Stories of Hope
Carrie and Zach were preparing for the excitement of their first baby when the unexpected happened and they found themselves a part of a world they did not know existed. Read on as Carrie shares their NICU journey and how they found hope.
I remember in such complete detail that it has become part of my DNA. I can’t remember most of yesterday, but I do remember almost every minute of June 22, 2013 and the 109 days that followed.
Today, Ben is 17 months old. It’s stunning to me in many ways, but particularly when I realize how deeply engraved those NICU days and nights are in my brain. I’m certain I’ll never forget a single moment of them, or the many people who have helped us on our journey, and for that we are forever grateful.
My pregnancy started off great, but after a few weeks I developed a bleed my doctor could only describe as, a bleed in my uterine wall. She informed us it was nothing to be greatly concerned with because it would seal itself and no harm would come to the baby or myself. As a new mother, I was obviously overcome with millions of scary thoughts. We decided to hold off on telling anyone except our immediate family until we were at least 16 weeks along.
The time came for us to find out the sex of our baby. It was a Tuesday morning and Zach and I were so excited to finally know what we were having. Our mothers were there along with Zach’s grandmother. We went into the room, just the two of us. We were thrilled to learn we were having a boy! Our mothers and Zach’s grandmother came in shortly after, to see the sonogram. We didn’t share the sex of the baby yet because we were having a gender reveal that following Saturday.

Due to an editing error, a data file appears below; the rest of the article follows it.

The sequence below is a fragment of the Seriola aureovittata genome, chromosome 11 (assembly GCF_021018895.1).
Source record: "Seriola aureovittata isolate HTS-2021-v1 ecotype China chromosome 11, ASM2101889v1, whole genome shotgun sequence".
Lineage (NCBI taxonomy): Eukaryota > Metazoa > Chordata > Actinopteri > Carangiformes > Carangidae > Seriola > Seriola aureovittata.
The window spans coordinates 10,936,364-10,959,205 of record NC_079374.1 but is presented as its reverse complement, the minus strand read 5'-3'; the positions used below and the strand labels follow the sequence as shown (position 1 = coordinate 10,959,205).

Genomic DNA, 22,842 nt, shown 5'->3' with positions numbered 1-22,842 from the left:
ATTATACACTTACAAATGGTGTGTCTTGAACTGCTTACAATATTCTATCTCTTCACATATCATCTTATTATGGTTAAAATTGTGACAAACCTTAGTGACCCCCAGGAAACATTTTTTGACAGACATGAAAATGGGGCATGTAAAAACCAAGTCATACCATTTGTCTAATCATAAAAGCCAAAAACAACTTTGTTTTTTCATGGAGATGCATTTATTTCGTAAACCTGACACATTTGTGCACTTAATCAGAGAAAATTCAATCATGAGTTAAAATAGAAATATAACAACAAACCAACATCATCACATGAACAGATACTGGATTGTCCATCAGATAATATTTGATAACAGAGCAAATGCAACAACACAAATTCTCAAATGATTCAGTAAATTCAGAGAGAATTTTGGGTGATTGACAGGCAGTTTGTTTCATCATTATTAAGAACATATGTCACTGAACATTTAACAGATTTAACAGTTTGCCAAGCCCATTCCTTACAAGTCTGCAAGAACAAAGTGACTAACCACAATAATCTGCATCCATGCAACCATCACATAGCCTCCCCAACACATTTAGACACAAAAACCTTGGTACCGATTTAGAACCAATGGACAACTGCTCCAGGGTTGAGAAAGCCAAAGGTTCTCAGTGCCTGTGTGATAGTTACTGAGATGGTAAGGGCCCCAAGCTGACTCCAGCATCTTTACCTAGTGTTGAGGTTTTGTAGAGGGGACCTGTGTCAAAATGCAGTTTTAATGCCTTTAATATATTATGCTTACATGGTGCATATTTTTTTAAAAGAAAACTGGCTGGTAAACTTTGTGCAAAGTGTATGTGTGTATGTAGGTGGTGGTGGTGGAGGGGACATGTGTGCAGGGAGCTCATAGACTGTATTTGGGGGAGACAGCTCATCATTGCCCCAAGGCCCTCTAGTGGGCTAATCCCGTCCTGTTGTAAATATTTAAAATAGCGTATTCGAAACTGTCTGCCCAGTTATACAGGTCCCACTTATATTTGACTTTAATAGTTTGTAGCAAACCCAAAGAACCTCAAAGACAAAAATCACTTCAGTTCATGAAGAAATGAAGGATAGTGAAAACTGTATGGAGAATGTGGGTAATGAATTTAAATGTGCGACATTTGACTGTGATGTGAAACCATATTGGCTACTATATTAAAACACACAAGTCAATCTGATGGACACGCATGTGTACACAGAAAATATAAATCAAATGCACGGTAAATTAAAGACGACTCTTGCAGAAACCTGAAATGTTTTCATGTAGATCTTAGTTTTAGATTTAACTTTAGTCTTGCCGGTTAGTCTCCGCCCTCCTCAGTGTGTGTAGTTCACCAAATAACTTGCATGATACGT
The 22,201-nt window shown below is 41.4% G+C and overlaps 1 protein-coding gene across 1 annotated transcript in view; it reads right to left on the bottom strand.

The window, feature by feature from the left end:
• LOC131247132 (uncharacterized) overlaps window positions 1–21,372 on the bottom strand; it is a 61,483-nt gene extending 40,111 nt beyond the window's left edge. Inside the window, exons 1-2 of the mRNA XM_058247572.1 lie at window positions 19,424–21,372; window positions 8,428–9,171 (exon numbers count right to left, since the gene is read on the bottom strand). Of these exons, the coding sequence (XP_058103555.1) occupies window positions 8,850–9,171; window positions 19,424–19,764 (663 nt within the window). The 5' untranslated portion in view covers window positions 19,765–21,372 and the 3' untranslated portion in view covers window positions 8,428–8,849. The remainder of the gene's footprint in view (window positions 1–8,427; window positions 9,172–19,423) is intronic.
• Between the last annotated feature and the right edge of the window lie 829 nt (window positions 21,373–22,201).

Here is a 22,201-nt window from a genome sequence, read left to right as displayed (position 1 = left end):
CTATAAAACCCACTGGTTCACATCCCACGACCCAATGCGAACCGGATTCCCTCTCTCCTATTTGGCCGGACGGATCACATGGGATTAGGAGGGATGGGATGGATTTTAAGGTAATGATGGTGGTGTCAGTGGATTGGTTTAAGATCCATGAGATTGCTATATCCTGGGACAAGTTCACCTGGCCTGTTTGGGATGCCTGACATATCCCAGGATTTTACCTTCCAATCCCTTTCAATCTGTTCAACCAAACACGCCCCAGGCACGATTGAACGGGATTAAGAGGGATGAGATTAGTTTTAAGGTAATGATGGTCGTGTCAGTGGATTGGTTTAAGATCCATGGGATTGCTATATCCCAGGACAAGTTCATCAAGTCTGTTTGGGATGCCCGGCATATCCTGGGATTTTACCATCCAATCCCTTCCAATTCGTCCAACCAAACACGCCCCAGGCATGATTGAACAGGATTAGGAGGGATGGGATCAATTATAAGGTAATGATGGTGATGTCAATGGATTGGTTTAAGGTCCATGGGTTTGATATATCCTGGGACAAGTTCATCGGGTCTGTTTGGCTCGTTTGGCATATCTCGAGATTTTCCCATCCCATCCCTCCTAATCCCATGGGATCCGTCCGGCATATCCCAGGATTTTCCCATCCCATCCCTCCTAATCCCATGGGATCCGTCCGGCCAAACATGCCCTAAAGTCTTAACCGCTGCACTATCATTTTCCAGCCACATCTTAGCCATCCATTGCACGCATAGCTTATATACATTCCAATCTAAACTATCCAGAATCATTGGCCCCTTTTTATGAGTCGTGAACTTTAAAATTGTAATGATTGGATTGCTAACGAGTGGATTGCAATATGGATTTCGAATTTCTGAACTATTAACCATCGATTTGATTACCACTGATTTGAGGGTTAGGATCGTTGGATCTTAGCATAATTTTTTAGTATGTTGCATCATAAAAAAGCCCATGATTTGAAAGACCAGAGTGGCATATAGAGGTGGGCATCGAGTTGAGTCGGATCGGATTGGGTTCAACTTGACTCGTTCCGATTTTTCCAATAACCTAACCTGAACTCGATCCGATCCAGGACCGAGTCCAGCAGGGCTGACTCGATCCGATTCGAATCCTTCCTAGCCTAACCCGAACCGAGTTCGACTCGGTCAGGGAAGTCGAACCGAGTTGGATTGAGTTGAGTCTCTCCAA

That night after such an exciting day, we went home and discussed all of the names we had picked out. Of course, we couldn’t decide on one, but we had all the time in the world for that. The following day we both went to work. I teach 6th grade math in a local school. That day was awards day and was pretty uneventful. After school I went to the grocery, went by and picked up bracelets we had made to give to our moms and Zach’s grandmother on the day of the gender reveal and headed home.
As I was putting the groceries away in the refrigerator, a huge gush of water soaked my feet. My heart seemed to stop and I quickly grabbed my phone to call my OBGYN. It was 5:00pm and I was at home alone, sitting in the bathroom frantic and terrified. She informed me to go straight to the ER. Zach was at the YMCA working out and there was no way for him to get to me fast enough, so we decided I would drive myself to the ER and meet him there. I quickly jumped into the car and headed to River Oaks. My heart was breaking into a million pieces as I drove, I feared the worst. Was I losing my baby? I was only 20 weeks along and I knew our son was very underdeveloped. I remained in the hospital for three days. The plan was to send me home on bed rest until I made it to 24 weeks at which point I would be admitted to the hospital for the duration of my pregnancy, however long that may be.
This is when Keira and Zoe Rose Memorial Foundation came to my rescue. My cousin knew Keira and gave her my contact information. She quickly contacted me, reassuring me that no matter what happened, they would be there to support us in any way. Shortly after our first conversation, Keira connected me with a local mom, Misti that underwent similar issues in her pregnancy. Being able to talk with someone who understood the many emotions I was feeling was invaluable. Of course my family was there to support me and love us, but none of them had been in this situation before. Misti was able to give me the encouragement I needed so desperately. Through this connecting with Misti and Keira, The Zoe Rose Memorial Foundation rescued me from my own frightened thoughts and helped me endure some of the most terrifying days on our NICU journey. Without the daily calls, texts, hospital visits and prayers I could not have made it through those three long weeks on bed rest at home.